While this price might not seem high for many middle-income families, the typical annual wage for a taxicab driver hovers around $30,000. In effect the high prices for a medallion make it virtually impossible for drivers to save up enough money to buy their own cab or start their own company. Increasingly severe restrictions are a boon to existing medallion holders because the value of their licenses increase. Thus one of the more pernicious effects of tightly regulating the taxi market and preventing supply from fluctuating to meet demand is dramatically fewer entrepreneurial opportunities. Low-income and minority communities are hit the hardest when markets that should have easy access are closed.

Meanwhile existing cab companies, which often have representatives on the boards and commissions that regulate their industries, typically use their influence to prevent competition. Local taxicab ordinances often have “need and necessity” provisions for new applicants that end up protecting a cartel of existing taxicab companies. Under such provisions the presumption is that the commission or board has already set the optimal number of cabs and level of service for the city. A prospective cab company must present evidence that it will serve a part of the market that is not currently being served by existing companies. Often applications are denied simply because existing companies showed they have the capacity to serve the market if it existed. New applicants are caught in a regulatory Catch-22. They have to prove that a market exists for their service. But if that market existed, established companies argue, they would be serving it. Therefore the underserved market doesn’t exist. Application denied.

Unfortunately taxicab regulation demonstrates yet another hard, cold reality of politics: Once the regulatory authority is established in local ordinances, local politics make it difficult to deregulate. The benefits of regulation are concentrated in the hands of a few key players, usually existing taxicab owners and medallion holders, who have strong financial incentives to lock out new competition. They have access to the regulatory apparatus and relationships with regulators that put upstart companies and innovators at a distinct disadvantage. Entrepreneurs are not free to compete in the marketplace. To enter the market they need the permission of regulators influenced by those with a stake in maintaining the status quo.

Laudable Beginnings

Progressives led municipal reform movements across the nation during the 1880s and 1890s in a laudable attempt to purge cronyism and patronage from corrupt political systems. They led efforts to create electoral transparency and fiscal accountability, and recast politics in a more “professional” framework. Many of these municipal reforms led to the professionalization of city management. Even the institution of civil service was a step forward for most cities. Civil-service standards and exams for police and firefighters helped professionalize services. Although the downstream effects of public-sector unionization led to bloated budgets and inefficiency, fiscal transparency and accountability were laudable reforms.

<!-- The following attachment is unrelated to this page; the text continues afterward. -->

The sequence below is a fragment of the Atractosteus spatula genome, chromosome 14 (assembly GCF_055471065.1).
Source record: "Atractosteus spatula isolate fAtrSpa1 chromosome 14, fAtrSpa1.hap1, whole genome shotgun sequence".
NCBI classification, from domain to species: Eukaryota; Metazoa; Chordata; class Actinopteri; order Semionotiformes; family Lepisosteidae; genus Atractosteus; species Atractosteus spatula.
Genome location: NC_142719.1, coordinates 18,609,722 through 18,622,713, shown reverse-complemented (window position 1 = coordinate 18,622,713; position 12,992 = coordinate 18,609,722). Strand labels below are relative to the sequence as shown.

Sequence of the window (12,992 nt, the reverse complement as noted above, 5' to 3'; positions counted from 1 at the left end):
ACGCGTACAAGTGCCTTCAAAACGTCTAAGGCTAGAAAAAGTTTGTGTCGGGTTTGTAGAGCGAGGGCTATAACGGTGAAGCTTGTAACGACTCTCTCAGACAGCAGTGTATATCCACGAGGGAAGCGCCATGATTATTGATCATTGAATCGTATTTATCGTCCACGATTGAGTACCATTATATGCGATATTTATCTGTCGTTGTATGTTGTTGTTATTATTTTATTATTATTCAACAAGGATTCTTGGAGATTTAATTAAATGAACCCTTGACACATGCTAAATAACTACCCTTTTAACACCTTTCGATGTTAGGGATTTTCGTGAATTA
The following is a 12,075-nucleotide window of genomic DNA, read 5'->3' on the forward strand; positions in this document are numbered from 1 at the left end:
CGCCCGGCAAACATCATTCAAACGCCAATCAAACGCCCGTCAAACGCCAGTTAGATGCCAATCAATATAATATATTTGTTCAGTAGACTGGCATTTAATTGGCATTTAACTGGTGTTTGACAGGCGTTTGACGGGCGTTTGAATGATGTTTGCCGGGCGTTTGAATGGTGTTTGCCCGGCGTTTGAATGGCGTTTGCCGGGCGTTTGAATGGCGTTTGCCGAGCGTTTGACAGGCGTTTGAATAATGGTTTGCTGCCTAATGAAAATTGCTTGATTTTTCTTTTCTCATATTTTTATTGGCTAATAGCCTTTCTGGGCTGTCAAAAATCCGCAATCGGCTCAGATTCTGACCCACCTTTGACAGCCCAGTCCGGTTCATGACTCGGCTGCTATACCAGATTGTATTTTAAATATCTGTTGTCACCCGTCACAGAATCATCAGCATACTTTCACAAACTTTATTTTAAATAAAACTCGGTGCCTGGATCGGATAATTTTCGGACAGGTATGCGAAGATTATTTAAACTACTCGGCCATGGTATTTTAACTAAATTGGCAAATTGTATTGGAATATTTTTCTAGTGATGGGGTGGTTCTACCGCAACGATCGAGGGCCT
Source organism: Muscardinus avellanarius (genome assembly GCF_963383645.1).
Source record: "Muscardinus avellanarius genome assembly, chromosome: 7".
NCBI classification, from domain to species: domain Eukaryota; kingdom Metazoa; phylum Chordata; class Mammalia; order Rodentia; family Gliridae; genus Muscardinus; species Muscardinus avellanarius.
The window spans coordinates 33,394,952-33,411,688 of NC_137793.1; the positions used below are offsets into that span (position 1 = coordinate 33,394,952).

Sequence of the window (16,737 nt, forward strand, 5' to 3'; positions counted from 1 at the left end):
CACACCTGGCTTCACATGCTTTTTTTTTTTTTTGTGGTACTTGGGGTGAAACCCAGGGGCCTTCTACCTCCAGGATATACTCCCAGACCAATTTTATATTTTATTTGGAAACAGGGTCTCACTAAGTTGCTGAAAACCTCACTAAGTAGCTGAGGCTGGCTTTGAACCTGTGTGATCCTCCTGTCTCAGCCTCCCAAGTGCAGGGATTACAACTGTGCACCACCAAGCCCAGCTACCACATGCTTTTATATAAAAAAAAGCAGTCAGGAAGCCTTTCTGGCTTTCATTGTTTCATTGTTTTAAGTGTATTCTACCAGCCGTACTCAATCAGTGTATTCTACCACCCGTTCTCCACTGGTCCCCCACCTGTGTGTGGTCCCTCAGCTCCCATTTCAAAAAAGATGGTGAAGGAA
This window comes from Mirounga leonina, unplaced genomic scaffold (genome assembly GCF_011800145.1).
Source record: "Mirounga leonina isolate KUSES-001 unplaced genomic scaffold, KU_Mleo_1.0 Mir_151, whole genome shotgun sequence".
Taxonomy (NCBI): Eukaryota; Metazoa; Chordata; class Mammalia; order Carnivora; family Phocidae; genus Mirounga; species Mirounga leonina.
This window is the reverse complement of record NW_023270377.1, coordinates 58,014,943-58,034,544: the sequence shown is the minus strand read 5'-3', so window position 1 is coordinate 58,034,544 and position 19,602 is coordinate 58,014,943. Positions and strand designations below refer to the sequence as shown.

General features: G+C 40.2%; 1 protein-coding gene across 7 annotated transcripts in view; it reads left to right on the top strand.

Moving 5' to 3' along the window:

Progressivism, however, has a dark side few fully appreciated at the time. Caught up in the emotional appeal of “scientific management,” many thought government could and should be run like a business. One of the highest profile Progressives was President Woodrow Wilson, a father of modern-day public administration, who wrote pioneering articles in the late nineteenth century advocating the separation of administration from politics in government. The theory put the trained expert—the bureaucrat—at the center of political administration.

Few areas of urban policy reflect the overly optimistic worldview of Progressive thinking, and the negative consequences for consumers and suppliers, as much as taxicab regulation. The fatal flaw in the Progressive view is the belief that administration could in fact be separated from political pressure. Unlike the private market, where greed, egos, and inefficiency would be punished by losses, legislative election cycles are poor mechanisms for providing accountability.

  • Samuel R. Staley, Ph.D., is the author of “Contemporary Film and Economics: Lights! Camera! Econ!”, a Research Fellow at the Independent Institute, and an award-winning novelist. He is also an urban economist and on the full-time faculty of the College of Social Sciences and Public Policy at Florida State University.